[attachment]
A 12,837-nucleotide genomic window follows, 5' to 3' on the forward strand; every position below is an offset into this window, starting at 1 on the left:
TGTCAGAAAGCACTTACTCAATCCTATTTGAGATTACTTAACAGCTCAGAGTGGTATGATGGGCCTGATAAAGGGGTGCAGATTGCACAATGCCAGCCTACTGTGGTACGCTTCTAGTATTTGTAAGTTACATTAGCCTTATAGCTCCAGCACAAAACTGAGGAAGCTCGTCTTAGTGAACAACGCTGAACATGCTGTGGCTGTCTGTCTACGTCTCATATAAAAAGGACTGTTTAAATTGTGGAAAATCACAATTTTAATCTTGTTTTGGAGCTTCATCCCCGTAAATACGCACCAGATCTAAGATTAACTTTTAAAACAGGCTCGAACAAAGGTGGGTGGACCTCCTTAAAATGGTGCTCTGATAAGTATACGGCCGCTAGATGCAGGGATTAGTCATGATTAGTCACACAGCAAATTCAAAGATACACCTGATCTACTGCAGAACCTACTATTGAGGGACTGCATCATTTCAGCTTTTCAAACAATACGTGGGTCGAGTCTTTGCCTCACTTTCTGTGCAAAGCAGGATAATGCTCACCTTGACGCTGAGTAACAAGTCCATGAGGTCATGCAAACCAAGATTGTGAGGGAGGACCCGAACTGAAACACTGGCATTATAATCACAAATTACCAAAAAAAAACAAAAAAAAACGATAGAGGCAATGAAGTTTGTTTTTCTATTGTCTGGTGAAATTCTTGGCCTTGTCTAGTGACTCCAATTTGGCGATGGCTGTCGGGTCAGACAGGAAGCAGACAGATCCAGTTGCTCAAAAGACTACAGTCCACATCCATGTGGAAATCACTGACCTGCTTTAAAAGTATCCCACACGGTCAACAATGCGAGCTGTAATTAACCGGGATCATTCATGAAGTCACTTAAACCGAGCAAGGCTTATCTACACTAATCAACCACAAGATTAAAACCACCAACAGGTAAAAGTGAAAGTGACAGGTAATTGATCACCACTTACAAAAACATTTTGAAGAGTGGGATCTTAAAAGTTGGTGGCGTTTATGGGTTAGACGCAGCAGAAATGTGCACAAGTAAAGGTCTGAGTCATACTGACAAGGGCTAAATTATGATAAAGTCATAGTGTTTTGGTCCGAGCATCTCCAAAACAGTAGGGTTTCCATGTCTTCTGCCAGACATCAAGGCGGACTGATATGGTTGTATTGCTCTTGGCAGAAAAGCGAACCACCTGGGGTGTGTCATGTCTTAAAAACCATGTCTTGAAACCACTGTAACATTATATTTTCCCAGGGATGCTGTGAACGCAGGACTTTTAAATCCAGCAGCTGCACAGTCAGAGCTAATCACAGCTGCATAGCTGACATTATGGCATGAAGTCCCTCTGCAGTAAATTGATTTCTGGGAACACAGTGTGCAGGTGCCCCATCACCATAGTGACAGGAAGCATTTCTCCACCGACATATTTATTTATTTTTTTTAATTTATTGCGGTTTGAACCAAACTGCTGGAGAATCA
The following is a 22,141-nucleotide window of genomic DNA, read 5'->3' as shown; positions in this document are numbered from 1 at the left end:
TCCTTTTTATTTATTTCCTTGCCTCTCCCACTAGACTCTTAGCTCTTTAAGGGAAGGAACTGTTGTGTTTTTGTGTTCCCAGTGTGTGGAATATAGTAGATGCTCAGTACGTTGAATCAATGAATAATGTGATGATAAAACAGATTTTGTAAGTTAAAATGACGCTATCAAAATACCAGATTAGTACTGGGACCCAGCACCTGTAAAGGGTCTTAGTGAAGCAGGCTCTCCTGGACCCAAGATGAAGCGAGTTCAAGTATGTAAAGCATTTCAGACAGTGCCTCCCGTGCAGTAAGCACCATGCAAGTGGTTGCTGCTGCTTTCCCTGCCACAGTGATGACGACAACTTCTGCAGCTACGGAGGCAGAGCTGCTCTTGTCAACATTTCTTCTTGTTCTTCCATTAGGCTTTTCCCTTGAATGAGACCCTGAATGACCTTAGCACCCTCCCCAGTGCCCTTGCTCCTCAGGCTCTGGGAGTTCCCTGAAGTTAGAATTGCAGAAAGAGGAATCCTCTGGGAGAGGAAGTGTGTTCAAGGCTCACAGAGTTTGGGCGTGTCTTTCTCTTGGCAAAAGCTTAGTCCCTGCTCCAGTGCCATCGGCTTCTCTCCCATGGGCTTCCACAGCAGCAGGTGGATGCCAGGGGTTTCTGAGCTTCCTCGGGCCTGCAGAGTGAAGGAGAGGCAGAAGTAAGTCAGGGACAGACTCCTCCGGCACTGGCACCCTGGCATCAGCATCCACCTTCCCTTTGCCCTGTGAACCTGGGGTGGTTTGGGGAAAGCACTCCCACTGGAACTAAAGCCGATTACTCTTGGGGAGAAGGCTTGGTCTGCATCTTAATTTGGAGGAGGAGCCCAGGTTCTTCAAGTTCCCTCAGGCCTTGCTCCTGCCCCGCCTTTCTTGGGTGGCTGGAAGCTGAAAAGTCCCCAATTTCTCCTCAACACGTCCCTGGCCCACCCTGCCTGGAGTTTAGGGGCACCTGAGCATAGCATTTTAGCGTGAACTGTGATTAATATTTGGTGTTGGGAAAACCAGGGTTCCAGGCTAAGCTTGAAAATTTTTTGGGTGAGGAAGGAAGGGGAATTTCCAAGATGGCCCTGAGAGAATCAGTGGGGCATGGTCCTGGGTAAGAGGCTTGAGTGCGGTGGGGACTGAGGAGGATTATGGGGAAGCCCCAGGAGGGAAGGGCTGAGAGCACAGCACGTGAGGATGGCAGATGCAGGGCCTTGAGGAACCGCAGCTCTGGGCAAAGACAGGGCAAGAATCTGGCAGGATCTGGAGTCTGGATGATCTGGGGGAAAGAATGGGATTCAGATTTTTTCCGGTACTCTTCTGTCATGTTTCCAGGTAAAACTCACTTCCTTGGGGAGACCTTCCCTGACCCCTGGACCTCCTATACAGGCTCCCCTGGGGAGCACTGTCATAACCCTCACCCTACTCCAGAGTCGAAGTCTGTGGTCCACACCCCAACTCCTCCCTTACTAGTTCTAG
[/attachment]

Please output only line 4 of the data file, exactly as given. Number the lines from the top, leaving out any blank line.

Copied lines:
TCCTTTTTATTTATTTCCTTGCCTCTCCCACTAGACTCTTAGCTCTTTAAGGGAAGGAACTGTTGTGTTTTTGTGTTCCCAGTGTGTGGAATATAGTAGATGCTCAGTACGTTGAATCAATGAATAATGTGATGATAAAACAGATTTTGTAAGTTAAAATGACGCTATCAAAATACCAGATTAGTACTGGGACCCAGCACCTGTAAAGGGTCTTAGTGAAGCAGGCTCTCCTGGACCCAAGATGAAGCGAGTTCAAGTATGTAAAGCATTTCAGACAGTGCCTCCCGTGCAGTAAGCACCATGCAAGTGGTTGCTGCTGCTTTCCCTGCCACAGTGATGACGACAACTTCTGCAGCTACGGAGGCAGAGCTGCTCTTGTCAACATTTCTTCTTGTTCTTCCATTAGGCTTTTCCCTTGAATGAGACCCTGAATGACCTTAGCACCCTCCCCAGTGCCCTTGCTCCTCAGGCTCTGGGAGTTCCCTGAAGTTAGAATTGCAGAAAGAGGAATCCTCTGGGAGAGGAAGTGTGTTCAAGGCTCACAGAGTTTGGGCGTGTCTTTCTCTTGGCAAAAGCTTAGTCCCTGCTCCAGTGCCATCGGCTTCTCTCCCATGGGCTTCCACAGCAGCAGGTGGATGCCAGGGGTTTCTGAGCTTCCTCGGGCCTGCAGAGTGAAGGAGAGGCAGAAGTAAGTCAGGGACAGACTCCTCCGGCACTGGCACCCTGGCATCAGCATCCACCTTCCCTTTGCCCTGTGAACCTGGGGTGGTTTGGGGAAAGCACTCCCACTGGAACTAAAGCCGATTACTCTTGGGGAGAAGGCTTGGTCTGCATCTTAATTTGGAGGAGGAGCCCAGGTTCTTCAAGTTCCCTCAGGCCTTGCTCCTGCCCCGCCTTTCTTGGGTGGCTGGAAGCTGAAAAGTCCCCAATTTCTCCTCAACACGTCCCTGGCCCACCCTGCCTGGAGTTTAGGGGCACCTGAGCATAGCATTTTAGCGTGAACTGTGATTAATATTTGGTGTTGGGAAAACCAGGGTTCCAGGCTAAGCTTGAAAATTTTTTGGGTGAGGAAGGAAGGGGAATTTCCAAGATGGCCCTGAGAGAATCAGTGGGGCATGGTCCTGGGTAAGAGGCTTGAGTGCGGTGGGGACTGAGGAGGATTATGGGGAAGCCCCAGGAGGGAAGGGCTGAGAGCACAGCACGTGAGGATGGCAGATGCAGGGCCTTGAGGAACCGCAGCTCTGGGCAAAGACAGGGCAAGAATCTGGCAGGATCTGGAGTCTGGATGATCTGGGGGAAAGAATGGGATTCAGATTTTTTCCGGTACTCTTCTGTCATGTTTCCAGGTAAAACTCACTTCCTTGGGGAGACCTTCCCTGACCCCTGGACCTCCTATACAGGCTCCCCTGGGGAGCACTGTCATAACCCTCACCCTACTCCAGAGTCGAAGTCTGTGGTCCACACCCCAACTCCTCCCTTACTAGTTCTAG